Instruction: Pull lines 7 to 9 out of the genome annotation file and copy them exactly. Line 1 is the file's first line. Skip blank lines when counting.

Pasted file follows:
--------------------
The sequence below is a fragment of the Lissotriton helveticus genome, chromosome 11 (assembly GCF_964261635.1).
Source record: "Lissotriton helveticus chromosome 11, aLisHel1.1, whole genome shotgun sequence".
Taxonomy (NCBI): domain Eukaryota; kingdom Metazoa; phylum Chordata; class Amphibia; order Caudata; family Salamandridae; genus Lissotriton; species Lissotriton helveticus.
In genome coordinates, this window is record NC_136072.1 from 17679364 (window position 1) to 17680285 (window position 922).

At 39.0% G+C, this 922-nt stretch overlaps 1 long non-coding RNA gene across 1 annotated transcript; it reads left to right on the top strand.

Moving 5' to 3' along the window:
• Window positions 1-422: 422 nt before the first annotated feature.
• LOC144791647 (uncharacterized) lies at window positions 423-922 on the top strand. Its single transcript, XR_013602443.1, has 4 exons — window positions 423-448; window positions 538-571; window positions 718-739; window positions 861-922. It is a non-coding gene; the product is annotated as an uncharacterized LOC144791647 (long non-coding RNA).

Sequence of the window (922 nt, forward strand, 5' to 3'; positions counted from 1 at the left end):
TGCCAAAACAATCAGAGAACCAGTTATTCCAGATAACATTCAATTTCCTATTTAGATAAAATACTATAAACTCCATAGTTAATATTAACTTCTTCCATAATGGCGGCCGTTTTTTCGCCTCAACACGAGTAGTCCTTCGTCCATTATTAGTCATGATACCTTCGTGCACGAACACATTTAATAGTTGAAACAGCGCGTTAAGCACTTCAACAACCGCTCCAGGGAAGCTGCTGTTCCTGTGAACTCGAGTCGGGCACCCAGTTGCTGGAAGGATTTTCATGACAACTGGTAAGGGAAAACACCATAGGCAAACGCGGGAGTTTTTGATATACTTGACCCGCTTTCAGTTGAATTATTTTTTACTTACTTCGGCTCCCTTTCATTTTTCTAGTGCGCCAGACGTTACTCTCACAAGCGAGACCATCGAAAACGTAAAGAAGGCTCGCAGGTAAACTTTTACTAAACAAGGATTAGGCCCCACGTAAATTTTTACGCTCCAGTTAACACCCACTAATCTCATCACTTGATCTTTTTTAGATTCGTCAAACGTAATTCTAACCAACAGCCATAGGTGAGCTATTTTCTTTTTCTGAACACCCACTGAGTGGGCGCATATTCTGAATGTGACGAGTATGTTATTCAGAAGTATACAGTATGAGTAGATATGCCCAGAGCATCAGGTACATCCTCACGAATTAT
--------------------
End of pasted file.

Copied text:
• Window positions 1-422: 422 nt before the first annotated feature.
• LOC144791647 (uncharacterized) lies at window positions 423-922 on the top strand. Its single transcript, XR_013602443.1, has 4 exons — window positions 423-448; window positions 538-571; window positions 718-739; window positions 861-922. It is a non-coding gene; the product is annotated as an uncharacterized LOC144791647 (long non-coding RNA).

Sequence of the window (922 nt, forward strand, 5' to 3'; positions counted from 1 at the left end):